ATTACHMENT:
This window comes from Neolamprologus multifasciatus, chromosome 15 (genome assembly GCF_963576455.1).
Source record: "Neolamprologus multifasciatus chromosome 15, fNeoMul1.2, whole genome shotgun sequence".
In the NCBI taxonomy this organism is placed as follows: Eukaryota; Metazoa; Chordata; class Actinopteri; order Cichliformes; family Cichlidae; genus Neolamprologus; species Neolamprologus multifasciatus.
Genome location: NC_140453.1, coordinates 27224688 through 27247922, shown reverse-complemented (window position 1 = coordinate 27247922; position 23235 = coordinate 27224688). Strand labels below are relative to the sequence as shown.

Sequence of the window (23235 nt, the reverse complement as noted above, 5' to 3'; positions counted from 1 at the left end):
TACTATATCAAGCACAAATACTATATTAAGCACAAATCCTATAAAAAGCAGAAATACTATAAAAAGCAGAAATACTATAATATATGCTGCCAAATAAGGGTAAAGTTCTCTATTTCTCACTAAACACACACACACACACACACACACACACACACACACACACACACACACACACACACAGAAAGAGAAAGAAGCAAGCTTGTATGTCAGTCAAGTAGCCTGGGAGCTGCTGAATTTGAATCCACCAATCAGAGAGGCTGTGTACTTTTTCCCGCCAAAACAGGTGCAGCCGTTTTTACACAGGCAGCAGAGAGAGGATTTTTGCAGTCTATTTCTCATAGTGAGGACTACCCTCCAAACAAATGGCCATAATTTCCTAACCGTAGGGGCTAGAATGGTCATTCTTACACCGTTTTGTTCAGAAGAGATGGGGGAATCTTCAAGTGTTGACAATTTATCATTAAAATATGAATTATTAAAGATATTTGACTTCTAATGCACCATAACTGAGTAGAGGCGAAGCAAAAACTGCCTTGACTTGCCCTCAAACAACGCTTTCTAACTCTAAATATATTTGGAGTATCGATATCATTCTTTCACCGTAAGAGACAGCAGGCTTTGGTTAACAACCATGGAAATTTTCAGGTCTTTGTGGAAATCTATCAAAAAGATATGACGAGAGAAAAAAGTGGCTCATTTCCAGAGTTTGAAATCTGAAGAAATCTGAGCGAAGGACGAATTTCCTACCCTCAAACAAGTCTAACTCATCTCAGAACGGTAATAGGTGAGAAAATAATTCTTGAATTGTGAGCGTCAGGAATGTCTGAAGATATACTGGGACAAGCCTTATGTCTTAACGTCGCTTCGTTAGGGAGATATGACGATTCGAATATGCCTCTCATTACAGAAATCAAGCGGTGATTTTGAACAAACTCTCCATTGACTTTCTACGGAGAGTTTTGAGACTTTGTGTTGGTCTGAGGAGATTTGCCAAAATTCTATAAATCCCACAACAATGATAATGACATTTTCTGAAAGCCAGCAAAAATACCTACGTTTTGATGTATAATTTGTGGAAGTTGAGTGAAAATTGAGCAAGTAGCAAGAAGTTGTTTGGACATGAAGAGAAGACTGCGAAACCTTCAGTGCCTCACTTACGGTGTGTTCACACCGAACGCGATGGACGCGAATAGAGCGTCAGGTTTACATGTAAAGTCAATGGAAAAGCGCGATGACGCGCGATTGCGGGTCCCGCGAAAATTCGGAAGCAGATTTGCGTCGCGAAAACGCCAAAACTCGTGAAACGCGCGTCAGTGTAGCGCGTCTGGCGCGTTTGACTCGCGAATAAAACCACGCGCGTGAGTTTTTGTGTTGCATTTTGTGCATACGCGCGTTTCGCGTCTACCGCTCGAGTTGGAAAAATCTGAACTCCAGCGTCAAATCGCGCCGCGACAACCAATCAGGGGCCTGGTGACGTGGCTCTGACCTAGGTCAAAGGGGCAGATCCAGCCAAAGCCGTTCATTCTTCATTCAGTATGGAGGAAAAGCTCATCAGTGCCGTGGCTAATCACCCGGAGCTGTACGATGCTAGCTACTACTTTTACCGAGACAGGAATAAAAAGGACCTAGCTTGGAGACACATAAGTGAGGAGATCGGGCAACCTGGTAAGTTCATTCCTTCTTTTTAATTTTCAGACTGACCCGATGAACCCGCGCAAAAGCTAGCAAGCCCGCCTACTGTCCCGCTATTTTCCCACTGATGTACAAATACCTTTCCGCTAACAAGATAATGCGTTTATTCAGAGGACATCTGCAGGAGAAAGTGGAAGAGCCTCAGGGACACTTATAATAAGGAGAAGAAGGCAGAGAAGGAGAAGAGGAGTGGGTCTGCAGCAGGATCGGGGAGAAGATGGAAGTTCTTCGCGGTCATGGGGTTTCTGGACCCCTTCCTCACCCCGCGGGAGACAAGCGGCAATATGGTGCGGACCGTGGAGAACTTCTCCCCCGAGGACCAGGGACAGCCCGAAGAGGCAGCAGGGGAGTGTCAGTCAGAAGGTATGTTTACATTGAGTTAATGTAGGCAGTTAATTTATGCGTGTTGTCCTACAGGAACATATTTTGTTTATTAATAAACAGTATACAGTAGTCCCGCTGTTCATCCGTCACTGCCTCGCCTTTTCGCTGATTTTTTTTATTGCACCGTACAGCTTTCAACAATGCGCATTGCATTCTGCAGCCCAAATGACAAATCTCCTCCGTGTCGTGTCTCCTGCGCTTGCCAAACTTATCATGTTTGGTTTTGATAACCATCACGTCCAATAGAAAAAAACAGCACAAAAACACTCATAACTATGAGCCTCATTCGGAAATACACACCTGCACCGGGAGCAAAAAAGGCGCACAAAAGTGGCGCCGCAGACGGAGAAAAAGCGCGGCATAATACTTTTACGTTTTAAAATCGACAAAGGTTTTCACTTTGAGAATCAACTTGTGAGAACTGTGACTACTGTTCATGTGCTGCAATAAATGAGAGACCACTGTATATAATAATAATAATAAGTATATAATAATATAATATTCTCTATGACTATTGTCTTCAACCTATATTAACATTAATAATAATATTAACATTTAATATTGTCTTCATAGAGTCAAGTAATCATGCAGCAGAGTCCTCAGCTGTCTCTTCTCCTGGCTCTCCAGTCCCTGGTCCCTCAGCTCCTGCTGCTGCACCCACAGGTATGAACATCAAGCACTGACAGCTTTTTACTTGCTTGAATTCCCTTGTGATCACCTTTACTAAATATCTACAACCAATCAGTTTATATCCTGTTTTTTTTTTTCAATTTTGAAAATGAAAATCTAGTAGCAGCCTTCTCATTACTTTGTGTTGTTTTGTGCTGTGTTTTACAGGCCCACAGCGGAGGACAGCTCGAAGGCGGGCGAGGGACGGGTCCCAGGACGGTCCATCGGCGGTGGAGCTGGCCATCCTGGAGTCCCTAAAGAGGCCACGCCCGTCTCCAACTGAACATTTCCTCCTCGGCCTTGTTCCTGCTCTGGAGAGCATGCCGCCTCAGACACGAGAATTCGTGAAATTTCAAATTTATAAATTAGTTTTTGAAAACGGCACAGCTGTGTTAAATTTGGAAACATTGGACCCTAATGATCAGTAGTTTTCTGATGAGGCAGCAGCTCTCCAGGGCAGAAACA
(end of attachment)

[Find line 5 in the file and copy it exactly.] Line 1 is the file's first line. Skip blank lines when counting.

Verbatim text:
Sequence of the window (23235 nt, the reverse complement as noted above, 5' to 3'; positions counted from 1 at the left end):